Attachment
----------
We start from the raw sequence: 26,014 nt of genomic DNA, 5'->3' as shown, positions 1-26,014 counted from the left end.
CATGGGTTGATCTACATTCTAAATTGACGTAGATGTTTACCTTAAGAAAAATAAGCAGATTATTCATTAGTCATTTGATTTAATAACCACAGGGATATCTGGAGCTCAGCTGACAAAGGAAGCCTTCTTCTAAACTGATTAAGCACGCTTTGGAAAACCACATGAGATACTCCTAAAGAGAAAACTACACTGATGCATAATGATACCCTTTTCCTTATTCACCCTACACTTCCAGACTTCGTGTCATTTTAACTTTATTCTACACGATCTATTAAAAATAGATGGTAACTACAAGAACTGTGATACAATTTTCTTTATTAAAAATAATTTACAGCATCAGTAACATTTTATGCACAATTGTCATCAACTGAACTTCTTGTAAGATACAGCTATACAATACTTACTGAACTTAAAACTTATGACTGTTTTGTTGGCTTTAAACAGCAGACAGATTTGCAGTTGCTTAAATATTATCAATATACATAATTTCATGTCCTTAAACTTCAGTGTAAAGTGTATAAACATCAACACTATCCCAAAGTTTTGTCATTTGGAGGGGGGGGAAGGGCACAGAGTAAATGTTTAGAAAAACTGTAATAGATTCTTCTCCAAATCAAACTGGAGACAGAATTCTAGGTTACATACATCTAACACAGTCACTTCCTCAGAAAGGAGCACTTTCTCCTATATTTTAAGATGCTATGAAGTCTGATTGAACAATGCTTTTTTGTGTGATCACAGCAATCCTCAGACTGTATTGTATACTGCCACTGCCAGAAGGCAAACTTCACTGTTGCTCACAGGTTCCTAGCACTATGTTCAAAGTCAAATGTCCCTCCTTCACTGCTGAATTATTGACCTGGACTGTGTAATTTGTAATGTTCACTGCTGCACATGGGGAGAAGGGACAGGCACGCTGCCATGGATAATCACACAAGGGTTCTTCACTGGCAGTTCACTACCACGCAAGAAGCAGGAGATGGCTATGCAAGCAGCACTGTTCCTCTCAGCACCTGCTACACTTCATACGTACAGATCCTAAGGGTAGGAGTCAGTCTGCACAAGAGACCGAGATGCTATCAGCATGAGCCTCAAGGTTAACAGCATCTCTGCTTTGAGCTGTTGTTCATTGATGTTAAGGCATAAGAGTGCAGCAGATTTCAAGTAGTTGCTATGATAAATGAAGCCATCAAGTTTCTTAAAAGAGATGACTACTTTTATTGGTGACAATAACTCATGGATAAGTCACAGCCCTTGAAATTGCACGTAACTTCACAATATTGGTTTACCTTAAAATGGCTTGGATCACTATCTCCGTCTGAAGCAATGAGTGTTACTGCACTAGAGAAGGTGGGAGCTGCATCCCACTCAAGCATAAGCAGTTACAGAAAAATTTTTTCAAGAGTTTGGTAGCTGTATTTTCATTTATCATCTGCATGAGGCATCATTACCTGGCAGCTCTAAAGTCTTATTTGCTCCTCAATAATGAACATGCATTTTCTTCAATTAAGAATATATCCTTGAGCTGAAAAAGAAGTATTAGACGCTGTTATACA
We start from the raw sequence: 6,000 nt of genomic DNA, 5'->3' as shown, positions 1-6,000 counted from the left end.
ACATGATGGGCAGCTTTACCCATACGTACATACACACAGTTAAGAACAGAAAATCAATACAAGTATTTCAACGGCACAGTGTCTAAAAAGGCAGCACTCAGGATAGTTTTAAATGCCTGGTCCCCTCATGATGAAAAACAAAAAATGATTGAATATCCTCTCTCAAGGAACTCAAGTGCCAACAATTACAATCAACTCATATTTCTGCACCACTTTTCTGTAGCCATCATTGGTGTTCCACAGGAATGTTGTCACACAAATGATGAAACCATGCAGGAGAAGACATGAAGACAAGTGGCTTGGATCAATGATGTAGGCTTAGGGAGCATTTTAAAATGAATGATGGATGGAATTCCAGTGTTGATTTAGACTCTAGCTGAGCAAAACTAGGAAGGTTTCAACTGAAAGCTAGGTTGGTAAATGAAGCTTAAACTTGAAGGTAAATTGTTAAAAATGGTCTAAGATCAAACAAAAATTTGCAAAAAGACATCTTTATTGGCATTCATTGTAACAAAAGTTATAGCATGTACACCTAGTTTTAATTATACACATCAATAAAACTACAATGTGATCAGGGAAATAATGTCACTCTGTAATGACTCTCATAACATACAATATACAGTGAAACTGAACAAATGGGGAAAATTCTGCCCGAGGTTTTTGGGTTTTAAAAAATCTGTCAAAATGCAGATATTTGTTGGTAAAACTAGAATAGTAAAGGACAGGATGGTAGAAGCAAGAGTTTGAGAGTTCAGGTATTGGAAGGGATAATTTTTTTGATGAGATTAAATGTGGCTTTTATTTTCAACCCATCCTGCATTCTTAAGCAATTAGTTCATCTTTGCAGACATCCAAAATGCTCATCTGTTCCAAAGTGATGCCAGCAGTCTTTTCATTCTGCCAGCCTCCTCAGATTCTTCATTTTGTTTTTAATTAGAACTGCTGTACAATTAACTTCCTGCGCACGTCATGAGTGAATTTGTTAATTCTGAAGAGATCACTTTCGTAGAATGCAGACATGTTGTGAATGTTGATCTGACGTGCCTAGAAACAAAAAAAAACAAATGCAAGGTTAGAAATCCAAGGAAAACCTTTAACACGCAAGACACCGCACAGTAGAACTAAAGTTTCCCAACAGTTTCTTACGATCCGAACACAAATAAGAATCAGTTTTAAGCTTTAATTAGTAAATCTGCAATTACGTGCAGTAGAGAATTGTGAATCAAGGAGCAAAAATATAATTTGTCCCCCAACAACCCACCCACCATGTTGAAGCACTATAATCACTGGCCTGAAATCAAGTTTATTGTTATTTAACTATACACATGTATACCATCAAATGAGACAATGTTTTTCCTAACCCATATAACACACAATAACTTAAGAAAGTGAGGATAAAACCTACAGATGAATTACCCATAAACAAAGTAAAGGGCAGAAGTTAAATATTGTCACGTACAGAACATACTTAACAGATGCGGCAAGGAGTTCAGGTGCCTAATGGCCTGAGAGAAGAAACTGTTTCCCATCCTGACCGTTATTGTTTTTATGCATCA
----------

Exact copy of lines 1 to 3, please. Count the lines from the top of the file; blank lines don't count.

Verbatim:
We start from the raw sequence: 26,014 nt of genomic DNA, 5'->3' as shown, positions 1-26,014 counted from the left end.
CATGGGTTGATCTACATTCTAAATTGACGTAGATGTTTACCTTAAGAAAAATAAGCAGATTATTCATTAGTCATTTGATTTAATAACCACAGGGATATCTGGAGCTCAGCTGACAAAGGAAGCCTTCTTCTAAACTGATTAAGCACGCTTTGGAAAACCACATGAGATACTCCTAAAGAGAAAACTACACTGATGCATAATGATACCCTTTTCCTTATTCACCCTACACTTCCAGACTTCGTGTCATTTTAACTTTATTCTACACGATCTATTAAAAATAGATGGTAACTACAAGAACTGTGATACAATTTTCTTTATTAAAAATAATTTACAGCATCAGTAACATTTTATGCACAATTGTCATCAACTGAACTTCTTGTAAGATACAGCTATACAATACTTACTGAACTTAAAACTTATGACTGTTTTGTTGGCTTTAAACAGCAGACAGATTTGCAGTTGCTTAAATATTATCAATATACATAATTTCATGTCCTTAAACTTCAGTGTAAAGTGTATAAACATCAACACTATCCCAAAGTTTTGTCATTTGGAGGGGGGGGAAGGGCACAGAGTAAATGTTTAGAAAAACTGTAATAGATTCTTCTCCAAATCAAACTGGAGACAGAATTCTAGGTTACATACATCTAACACAGTCACTTCCTCAGAAAGGAGCACTTTCTCCTATATTTTAAGATGCTATGAAGTCTGATTGAACAATGCTTTTTTGTGTGATCACAGCAATCCTCAGACTGTATTGTATACTGCCACTGCCAGAAGGCAAACTTCACTGTTGCTCACAGGTTCCTAGCACTATGTTCAAAGTCAAATGTCCCTCCTTCACTGCTGAATTATTGACCTGGACTGTGTAATTTGTAATGTTCACTGCTGCACATGGGGAGAAGGGACAGGCACGCTGCCATGGATAATCACACAAGGGTTCTTCACTGGCAGTTCACTACCACGCAAGAAGCAGGAGATGGCTATGCAAGCAGCACTGTTCCTCTCAGCACCTGCTACACTTCATACGTACAGATCCTAAGGGTAGGAGTCAGTCTGCACAAGAGACCGAGATGCTATCAGCATGAGCCTCAAGGTTAACAGCATCTCTGCTTTGAGCTGTTGTTCATTGATGTTAAGGCATAAGAGTGCAGCAGATTTCAAGTAGTTGCTATGATAAATGAAGCCATCAAGTTTCTTAAAAGAGATGACTACTTTTATTGGTGACAATAACTCATGGATAAGTCACAGCCCTTGAAATTGCACGTAACTTCACAATATTGGTTTACCTTAAAATGGCTTGGATCACTATCTCCGTCTGAAGCAATGAGTGTTACTGCACTAGAGAAGGTGGGAGCTGCATCCCACTCAAGCATAAGCAGTTACAGAAAAATTTTTTCAAGAGTTTGGTAGCTGTATTTTCATTTATCATCTGCATGAGGCATCATTACCTGGCAGCTCTAAAGTCTTATTTGCTCCTCAATAATGAACATGCATTTTCTTCAATTAAGAATATATCCTTGAGCTGAAAAAGAAGTATTAGACGCTGTTATACA
We start from the raw sequence: 6,000 nt of genomic DNA, 5'->3' as shown, positions 1-6,000 counted from the left end.